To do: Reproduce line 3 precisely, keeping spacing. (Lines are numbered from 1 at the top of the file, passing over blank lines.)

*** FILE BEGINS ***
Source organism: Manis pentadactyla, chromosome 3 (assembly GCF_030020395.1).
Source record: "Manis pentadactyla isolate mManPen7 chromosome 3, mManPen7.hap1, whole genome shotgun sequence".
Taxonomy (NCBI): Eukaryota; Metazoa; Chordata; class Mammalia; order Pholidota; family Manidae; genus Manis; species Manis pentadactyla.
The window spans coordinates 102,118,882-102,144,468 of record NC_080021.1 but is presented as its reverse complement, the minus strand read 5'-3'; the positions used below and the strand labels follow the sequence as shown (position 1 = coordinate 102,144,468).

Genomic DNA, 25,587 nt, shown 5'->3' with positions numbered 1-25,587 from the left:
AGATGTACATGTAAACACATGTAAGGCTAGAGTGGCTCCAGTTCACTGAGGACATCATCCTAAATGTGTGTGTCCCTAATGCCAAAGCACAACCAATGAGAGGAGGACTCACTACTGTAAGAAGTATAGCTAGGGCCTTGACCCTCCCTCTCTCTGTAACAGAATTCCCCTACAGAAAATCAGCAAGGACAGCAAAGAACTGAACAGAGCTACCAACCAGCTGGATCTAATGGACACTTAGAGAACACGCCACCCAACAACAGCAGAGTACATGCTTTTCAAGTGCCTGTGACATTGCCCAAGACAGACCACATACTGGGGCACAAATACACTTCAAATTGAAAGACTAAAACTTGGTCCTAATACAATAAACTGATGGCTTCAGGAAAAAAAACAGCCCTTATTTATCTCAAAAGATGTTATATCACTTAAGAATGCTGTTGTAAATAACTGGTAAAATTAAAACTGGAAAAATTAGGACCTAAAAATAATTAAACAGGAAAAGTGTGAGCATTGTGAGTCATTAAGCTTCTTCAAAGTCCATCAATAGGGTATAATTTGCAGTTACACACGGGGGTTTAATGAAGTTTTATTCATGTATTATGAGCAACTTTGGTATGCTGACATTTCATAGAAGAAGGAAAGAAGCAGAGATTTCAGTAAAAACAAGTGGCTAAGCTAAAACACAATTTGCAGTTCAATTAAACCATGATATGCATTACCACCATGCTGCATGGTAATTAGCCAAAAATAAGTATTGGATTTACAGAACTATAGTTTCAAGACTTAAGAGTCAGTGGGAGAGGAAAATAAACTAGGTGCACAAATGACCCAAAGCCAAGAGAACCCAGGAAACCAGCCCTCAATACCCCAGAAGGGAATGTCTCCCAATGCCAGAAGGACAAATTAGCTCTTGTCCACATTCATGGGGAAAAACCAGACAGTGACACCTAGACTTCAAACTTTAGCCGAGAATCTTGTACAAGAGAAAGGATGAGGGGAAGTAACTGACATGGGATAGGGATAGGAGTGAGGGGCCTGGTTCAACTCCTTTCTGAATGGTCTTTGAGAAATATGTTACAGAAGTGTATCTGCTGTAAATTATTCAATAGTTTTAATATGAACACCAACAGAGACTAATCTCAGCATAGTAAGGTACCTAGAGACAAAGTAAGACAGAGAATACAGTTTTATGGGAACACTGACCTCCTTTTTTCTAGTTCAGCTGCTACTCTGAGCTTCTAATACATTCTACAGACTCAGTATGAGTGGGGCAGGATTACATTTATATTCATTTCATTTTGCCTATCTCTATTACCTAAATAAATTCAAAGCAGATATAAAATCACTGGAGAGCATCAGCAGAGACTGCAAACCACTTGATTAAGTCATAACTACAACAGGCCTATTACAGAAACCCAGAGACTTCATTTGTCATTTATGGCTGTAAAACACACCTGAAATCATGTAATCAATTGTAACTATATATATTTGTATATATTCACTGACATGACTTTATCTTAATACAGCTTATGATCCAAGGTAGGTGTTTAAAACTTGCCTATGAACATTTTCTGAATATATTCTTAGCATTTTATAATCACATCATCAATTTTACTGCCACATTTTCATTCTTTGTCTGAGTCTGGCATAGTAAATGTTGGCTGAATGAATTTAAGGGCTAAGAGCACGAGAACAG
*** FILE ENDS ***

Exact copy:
Taxonomy (NCBI): Eukaryota; Metazoa; Chordata; class Mammalia; order Pholidota; family Manidae; genus Manis; species Manis pentadactyla.